I want to be very careful at this point not to fall into Palagian heresy, and teach as many moderns do, that Jesus is our example, and that if He could do it so can we; the old “pull yourself up by your bootstrap.” This is not the message. No we cannot do it, we cannot pull ourselves up by our bootstrap, and we cannot even follow His example. If we could, we would not be miserable offenders as the Prayer Book has us confess, and that the Bible certifies us indeed to be. Our first father sinned, and we are born with all three strikes already called. True religion does not teach that life is a test. It teaches that life is a shipwreck. We need a Saviour, and no one less than God will do, while also our Saviour must be a Man like us to pull us out of the curse of sin and death. No. That Jesus did it perfectly does not mean that we can do the same. It means, in fact, that we cannot. For though fully Man from the nature of His Virgin Mother, He never ceased to be God, eternally begotten of the Father. This is the Gospel: That God himself came to save us.

So then, am I saying to give up and live in sin? Admit defeat and then “eat, drink and be merry, for tomorrow we shall die?” As St. Paul answered this question, God forbid. Well, here is the punch line to all that I just said, and it was written by St. Athanasius: “God became man that man might become Divine.” In case that sounds scary, St Peter said the same in his Second Epistle, by God’s promises “...that ye might be partakers of the Divine Nature, having escaped the corruption that is in the world through lust (II Pet. 1: 4).” The doctrine of Deification, which is the Catholic doctrine common to the Church Universal, is not that people can be gods in a any literal sense; but, rather, that because God has become human, He gives grace for us to be adopted as children of God. The destiny of those who know God is to be transformed, and to be glorified, to be given true life and immortality. As C. S. Lewis put it, to be changed into a creature so glorious, that if you were to behold such a one now, you would be tempted to fall down and worship.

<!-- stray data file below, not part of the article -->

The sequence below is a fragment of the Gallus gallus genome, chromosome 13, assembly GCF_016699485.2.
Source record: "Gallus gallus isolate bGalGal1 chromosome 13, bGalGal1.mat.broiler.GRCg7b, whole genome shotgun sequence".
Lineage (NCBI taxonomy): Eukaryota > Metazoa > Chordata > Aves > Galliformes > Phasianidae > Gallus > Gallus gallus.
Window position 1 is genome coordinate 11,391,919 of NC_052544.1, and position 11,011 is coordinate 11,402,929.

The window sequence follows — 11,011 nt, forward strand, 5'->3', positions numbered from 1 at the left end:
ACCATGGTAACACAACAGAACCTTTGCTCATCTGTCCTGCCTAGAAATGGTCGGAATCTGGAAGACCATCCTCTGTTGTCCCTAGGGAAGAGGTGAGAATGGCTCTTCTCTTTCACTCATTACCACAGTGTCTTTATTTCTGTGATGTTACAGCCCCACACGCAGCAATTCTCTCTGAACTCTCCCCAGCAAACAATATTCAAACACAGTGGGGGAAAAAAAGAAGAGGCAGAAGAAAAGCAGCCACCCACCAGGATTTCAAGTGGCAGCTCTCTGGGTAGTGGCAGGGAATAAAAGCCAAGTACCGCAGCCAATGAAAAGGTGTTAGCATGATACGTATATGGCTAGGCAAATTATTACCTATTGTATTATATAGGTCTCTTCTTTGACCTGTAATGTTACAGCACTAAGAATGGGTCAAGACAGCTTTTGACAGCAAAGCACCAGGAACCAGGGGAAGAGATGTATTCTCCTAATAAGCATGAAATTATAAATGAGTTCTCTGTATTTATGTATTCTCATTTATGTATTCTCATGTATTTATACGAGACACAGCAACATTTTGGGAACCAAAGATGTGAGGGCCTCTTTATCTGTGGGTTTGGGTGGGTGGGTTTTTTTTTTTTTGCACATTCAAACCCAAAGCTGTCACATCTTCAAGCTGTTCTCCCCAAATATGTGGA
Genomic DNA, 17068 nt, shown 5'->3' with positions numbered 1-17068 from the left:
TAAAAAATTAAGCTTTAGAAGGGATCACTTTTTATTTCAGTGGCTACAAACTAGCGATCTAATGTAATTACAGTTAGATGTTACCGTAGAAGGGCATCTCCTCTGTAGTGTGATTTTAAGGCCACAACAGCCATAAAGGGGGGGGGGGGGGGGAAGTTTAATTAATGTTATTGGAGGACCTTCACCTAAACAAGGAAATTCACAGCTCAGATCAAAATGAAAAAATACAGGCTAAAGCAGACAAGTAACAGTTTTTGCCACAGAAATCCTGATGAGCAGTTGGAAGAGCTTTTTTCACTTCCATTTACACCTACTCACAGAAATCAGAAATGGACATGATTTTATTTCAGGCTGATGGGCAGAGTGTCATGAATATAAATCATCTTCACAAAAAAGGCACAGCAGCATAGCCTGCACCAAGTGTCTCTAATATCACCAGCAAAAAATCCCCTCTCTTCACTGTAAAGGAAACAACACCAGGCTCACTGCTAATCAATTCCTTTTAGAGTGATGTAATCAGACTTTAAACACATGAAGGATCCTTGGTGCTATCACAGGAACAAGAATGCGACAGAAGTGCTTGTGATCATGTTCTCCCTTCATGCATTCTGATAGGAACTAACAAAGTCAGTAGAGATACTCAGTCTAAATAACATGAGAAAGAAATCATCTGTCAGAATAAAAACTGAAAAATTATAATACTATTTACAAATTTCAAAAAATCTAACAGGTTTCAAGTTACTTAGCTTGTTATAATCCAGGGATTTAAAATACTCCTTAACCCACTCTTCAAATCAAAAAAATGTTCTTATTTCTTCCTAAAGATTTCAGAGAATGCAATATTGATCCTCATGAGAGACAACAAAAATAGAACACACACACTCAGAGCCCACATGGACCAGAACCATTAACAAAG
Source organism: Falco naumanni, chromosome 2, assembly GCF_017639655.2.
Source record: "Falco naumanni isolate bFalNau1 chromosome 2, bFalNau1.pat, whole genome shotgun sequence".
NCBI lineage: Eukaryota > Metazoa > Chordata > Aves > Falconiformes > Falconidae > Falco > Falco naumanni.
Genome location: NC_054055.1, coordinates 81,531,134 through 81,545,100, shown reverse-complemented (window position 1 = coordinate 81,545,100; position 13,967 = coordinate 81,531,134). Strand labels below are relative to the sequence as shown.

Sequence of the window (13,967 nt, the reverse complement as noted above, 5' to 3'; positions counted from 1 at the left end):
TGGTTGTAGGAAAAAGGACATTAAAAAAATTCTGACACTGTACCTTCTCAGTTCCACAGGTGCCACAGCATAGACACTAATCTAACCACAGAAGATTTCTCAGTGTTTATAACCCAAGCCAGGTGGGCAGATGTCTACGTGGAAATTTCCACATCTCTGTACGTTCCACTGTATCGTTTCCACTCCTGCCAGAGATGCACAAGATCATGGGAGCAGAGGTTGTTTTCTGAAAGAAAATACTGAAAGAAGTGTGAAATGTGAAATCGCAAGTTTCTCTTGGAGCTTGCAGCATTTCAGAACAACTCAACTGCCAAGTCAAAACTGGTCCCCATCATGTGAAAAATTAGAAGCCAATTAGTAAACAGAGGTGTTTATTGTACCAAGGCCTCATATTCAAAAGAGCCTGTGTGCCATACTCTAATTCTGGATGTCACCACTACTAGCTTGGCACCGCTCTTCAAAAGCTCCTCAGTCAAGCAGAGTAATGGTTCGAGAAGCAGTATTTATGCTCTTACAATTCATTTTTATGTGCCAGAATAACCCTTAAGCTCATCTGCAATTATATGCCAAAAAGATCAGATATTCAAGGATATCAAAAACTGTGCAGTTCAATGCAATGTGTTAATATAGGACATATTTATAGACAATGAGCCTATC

But, all of this is grace, that is, a gift. It is given because we are in Christ, and He is the True Son of the Father. “Beloved, now are we the sons of God, and it doth not yet appear what we shall be; but we know that, when He shall appear, we shall be like Him; for we shall see Him as He is (I John 3: 2).” Because He has come into the world, and taken our nature, and taken our death which He did not deserve, and has passed through death into life, we can live. And the life we are given is not of this world, but is the life of Christ Who is One with the Father and the Holy Ghost. This is the change we are given, and our partaking of the Divine Nature.

Now are we the sons of God. So then, how shall we live? We have not the power 
within ourselves, or by our own effort, to live like sons of God. What we have is the Holy Ghost Who is given to us, Who abides in us. Now, what is the practical side which I have promised to speak about? Indeed, I seem to have gotten as far away from practicality as possible- or have I? Is it not practical to learn to depend upon God, upon His Spirit Who abides with us? How? By what steps?